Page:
Letters to the Editor – The New York Times

Letters to the Editor - The New York Times

To the Editor:

Elisabeth Egan’s Beach Reads roundup (Aug. 16) was so funny. I would’ve bought “Sad Janet” based on the cover alone, but now — thanks to Egan’s concise, clever review — I can claim that my decision is based on its literary merits.

Also, I’d planned to skip Kevin Kwan’s “Sex and Vanity” regardless of the hype, but couldn’t resist reading Egan’s gentle put-down, which reads like one long borscht-belt-era one-liner.

Kevin Parks
New York

To the Editor:

Elisabeth Egan’s review of Kevin Kwan’s new novel, “Sex and Vanity,” doesn’t mention the fact that it’s a modern update of “A Room With a View.” Reading Kwan’s book (at the beach) after watching the 1985 film of “A Room With a View” made it even more enjoyable.

Tom Carty
Silver Spring, Md.

To the Editor:

Wattages can be deceiving!

While reading the Beach Reads piece, I was abruptly thrown off course by the sentence “The lamp tacked to the side of our rental cottage was of toaster-oven wattage, barely bright enough to illuminate a page.” Why, because toaster ovens typically use 1,200-1,400 watts, a common high-pressure sodium streetlight draws 1,000 watts, and most folks can read just fine with a lamp containing a 60-watt bulb. Hence it’s not necessarily the wattage that makes lights bright or dim.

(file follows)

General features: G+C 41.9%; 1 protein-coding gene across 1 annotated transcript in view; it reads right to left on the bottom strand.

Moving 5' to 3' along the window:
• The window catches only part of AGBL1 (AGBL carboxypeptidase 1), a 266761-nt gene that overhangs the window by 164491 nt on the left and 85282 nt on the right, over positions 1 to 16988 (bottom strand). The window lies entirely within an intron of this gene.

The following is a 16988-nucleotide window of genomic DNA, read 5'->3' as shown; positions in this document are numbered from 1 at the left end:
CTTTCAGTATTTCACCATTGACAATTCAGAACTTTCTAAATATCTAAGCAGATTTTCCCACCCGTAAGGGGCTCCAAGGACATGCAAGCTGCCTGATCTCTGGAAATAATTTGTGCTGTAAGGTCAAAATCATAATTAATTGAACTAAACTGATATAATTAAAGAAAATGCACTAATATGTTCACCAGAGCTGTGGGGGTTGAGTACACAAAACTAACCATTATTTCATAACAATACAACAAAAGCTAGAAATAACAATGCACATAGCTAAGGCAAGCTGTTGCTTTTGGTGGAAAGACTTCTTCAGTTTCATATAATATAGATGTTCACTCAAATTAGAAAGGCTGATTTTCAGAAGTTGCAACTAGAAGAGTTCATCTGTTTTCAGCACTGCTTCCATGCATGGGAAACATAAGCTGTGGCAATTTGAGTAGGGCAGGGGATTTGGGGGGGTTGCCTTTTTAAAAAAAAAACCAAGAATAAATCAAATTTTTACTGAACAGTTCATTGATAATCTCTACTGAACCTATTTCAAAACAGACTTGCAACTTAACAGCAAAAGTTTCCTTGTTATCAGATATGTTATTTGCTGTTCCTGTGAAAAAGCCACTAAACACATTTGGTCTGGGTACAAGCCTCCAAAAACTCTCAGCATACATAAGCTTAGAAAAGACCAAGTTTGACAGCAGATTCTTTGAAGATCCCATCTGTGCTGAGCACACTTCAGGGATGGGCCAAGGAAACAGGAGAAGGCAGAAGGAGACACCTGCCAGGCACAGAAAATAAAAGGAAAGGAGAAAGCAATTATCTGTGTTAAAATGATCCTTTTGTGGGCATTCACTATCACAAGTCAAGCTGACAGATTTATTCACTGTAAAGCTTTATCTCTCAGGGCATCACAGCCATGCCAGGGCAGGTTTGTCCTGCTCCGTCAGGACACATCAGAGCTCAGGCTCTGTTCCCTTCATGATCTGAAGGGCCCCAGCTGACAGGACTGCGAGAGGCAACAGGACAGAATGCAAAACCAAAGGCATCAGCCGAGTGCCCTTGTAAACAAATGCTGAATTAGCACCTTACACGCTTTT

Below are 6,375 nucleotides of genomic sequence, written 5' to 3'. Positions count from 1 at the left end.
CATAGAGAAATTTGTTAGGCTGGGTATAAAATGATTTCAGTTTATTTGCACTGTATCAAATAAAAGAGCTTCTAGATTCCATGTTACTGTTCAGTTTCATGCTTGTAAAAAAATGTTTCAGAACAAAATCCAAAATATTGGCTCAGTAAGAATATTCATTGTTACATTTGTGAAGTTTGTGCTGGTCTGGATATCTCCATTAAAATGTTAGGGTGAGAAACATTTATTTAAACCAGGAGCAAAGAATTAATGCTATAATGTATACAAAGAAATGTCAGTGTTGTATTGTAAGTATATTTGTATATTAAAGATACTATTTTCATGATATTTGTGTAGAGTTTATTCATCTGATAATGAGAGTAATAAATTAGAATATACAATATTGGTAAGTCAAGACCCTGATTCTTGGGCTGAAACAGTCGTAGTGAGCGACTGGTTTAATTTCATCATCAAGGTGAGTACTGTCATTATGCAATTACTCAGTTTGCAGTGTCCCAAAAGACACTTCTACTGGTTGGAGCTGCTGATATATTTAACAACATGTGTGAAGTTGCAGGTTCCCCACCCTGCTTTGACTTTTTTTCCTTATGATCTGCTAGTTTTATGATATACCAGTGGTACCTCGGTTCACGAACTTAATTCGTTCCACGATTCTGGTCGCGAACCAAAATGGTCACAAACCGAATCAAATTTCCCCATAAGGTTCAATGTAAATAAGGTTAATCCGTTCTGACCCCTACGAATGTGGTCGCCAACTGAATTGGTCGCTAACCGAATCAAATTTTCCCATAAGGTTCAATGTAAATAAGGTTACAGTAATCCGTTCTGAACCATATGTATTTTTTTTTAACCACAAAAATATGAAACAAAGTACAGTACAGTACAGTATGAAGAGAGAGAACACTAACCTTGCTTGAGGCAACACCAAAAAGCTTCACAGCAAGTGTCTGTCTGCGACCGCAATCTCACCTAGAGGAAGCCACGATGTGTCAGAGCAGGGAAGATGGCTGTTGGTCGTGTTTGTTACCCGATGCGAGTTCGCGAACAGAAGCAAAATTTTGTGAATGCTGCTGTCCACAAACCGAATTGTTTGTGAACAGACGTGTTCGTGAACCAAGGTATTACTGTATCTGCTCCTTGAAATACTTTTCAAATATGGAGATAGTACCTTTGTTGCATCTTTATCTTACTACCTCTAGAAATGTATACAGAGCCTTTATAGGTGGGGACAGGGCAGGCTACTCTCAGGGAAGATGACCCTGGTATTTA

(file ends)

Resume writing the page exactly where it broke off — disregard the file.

Otherwise, the piece was electrifying!

M. F. Coffin
Hobart, Tasmania

To the Editor:

Jeff Madrick’s Aug. 16 review of “The System,” by Robert B. Reich, and “Break ’Em Up,” by Zephyr Teachout, overlooks an obvious possible explanation why “working-class voters in Michigan, Pennsylvania and Wisconsin opted for Trump, and apparently against their economic interests.” Rather than being dupes, working-class conservatives, like wealthy liberals, may have moral convictions that lead them to vote against their economic interests. You don’t have to be opposed to abortion or same-sex marriage to recognize that these unsavory views may sometimes override economic concerns.

Felicia Nimue Ackerman
Providence, R.I.

To the Editor:

There has been no decades-long mystery why millions of white working-class Americans vote Republican. In 1965 Lyndon Johnson proclaimed, “We shall overcome,” and millions of whites felt betrayed and began switching parties. People have long understood which of the two parties is for whites. Trump now makes it all too explicit. Racism, unfortunately, explains far too much of American behavior.

Lawrence Hess
San Diego

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